5 Steps to Master Small Business Social Media

Whether you want to build your brand, manage your digital reputation, expand your reach, or improve customer relationships, social media can be a valuable asset.

[Editor’s Note] There are important regulations around the use of social media for marketing. In general, it’s better used to build community, rather than to advertise products and services. For a deeper dive on these rules and regulations, see the links at the end of this article.

Social media marketing should be part of every small business’ online strategy, says Expertise.com, the website that connects consumers and small business owners to expert advice. Their article ‘5 Steps to Master Small Business Social Media’ is a good primer on the major social networks, how to set up accounts on each, and what sorts of content to share.

The article is organized in five sections. Below you’ll find a few of the key tips from each section. Click here to read the whole article.

1. What Social Media Sites Should You Use?

The article gives some key statistics and descriptions of the major social media platforms — Facebook, Twitter, LinkedIn, YouTube, Google+, Pinterest and Instagram — to help readers decide which are right for them.

It also encourages readers to ask three important questions:

  • Which social media sites do my competitors use?
  • Which social media sites do my customers use?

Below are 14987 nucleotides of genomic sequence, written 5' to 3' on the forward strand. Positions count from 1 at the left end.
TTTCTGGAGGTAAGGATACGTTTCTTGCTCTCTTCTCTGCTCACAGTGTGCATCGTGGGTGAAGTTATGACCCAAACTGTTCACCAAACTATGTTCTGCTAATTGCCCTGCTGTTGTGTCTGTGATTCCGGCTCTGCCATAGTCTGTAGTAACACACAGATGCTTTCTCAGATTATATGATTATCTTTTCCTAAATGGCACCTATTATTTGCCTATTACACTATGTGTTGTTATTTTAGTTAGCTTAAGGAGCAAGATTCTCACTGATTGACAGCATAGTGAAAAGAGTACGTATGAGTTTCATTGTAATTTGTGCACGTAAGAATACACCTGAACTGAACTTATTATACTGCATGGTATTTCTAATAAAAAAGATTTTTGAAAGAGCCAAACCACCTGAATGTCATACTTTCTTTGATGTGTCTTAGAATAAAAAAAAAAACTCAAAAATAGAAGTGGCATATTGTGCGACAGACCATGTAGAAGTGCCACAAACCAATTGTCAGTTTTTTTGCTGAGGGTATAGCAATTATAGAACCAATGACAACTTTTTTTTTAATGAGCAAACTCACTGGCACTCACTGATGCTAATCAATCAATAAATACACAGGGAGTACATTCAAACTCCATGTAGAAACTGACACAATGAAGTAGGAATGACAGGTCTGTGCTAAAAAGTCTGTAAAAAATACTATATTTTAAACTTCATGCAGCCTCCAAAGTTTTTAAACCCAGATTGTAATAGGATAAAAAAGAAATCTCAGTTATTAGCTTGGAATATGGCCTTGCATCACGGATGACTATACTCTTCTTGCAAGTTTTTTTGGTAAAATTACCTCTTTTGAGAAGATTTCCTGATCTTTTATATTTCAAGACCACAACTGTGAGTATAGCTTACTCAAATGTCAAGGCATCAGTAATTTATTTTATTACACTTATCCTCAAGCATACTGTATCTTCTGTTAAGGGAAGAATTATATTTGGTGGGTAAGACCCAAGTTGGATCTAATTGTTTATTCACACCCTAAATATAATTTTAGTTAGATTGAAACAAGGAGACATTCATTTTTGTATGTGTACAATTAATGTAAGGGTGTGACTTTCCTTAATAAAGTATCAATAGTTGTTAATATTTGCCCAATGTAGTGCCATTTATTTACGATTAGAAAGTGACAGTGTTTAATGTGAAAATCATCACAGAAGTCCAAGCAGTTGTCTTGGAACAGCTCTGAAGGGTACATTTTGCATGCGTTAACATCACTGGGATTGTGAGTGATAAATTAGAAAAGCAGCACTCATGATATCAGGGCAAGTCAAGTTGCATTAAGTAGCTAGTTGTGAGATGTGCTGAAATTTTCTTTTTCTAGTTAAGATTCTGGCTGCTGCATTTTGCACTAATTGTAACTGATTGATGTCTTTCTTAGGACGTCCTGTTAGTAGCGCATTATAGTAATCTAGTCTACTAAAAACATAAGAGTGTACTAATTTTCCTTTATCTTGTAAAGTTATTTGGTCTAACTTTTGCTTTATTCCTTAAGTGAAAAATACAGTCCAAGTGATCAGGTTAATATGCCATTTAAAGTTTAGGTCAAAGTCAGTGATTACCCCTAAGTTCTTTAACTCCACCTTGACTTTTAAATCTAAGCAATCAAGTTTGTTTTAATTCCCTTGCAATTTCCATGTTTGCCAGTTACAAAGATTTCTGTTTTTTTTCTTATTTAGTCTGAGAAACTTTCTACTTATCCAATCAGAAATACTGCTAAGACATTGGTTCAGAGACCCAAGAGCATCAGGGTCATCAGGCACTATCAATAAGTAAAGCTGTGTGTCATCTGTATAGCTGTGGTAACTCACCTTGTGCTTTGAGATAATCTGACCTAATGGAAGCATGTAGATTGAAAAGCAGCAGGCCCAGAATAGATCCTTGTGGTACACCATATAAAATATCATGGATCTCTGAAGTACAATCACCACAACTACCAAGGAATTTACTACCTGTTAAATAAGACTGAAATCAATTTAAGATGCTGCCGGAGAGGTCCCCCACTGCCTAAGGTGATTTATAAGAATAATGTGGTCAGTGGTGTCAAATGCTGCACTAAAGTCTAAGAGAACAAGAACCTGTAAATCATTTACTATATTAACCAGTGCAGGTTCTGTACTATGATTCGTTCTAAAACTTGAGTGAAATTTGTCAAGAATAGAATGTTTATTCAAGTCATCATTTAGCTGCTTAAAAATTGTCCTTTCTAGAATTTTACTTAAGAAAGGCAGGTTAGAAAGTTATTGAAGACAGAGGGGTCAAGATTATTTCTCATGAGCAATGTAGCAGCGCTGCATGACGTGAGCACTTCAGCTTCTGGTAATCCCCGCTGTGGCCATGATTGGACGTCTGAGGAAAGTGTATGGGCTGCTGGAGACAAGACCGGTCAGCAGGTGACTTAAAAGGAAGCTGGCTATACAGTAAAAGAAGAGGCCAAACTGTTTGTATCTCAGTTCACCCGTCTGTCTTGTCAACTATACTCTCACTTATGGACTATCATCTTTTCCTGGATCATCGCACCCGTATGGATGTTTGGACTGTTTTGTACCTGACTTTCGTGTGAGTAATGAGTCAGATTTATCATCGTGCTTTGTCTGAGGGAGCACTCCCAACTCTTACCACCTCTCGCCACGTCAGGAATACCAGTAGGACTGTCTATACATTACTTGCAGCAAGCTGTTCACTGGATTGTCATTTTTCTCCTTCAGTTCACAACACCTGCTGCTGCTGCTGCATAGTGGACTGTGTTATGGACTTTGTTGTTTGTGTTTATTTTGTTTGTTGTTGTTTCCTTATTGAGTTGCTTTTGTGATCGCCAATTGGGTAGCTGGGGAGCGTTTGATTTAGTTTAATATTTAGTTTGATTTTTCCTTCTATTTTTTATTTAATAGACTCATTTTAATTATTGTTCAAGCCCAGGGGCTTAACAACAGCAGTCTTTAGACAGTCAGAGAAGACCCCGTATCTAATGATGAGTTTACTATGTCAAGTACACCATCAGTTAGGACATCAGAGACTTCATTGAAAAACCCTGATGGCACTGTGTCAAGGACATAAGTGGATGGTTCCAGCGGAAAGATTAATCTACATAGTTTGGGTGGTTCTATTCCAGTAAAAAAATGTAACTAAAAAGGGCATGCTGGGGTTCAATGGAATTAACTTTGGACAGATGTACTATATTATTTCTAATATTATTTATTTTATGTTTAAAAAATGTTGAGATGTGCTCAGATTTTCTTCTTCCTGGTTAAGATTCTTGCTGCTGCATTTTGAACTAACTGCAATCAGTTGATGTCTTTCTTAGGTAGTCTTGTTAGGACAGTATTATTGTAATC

• Which social media sites can I easily create content for?

2. What Should Your Social Media Profiles Include?

This article gives tips on creating the four key components of a social media profile, including helpful things like dimensions for cover photos on different sites:

  • A custom user name
  • A profile photo
  • A  cover photo
  • A detailed bio

3. What Should You Post?

There are five key types of posts on social media platforms, according to this article:

  • Content
  • Questions
  • Quotes
  • Statistics
  • Promotions

The article offers descriptions of each type and advice on keeping your feeds interesting and relevant, including the 80/20 rule. At least 80% of what you post should be things that are interesting and valuable to your audience, and up to 20% should be promotional.

4. How Can You Grow Your Audience?

The article offers general advice, like adding links to your social media profiles to your websites. And it also offers platform specific advice, like on Twitter, searching for industry keywords and replying to people who are discussing your industry.

5. What Tools Best Help Manage Social Media?

According to this article, tools like Buffer, HootSuite and Sprout Social can help you manage your social media profiles and feeds. You can read more about each of them by clicking through to the full article.

“Whether you want to build your brand, manage your digital reputation, expand your reach, or improve customer relationships, social media can be a valuable asset,” the article concludes. Read the whole thing on Expertise.com.

For a deeper dive into the rules and regulations of using social media to market your credit union, see ‘Social Media: Consumer Compliance Risk Management Guidance’ in League InfoSight (login required), and the NCUA’s ‘Marketing Tips, Techniques, and Tools for Credit Unions with Limited Resources.’

Questions about this story? Contact James Pearson: 206.340.4790, jpearson@nwcua.org.

Posted in Marketing & Communications.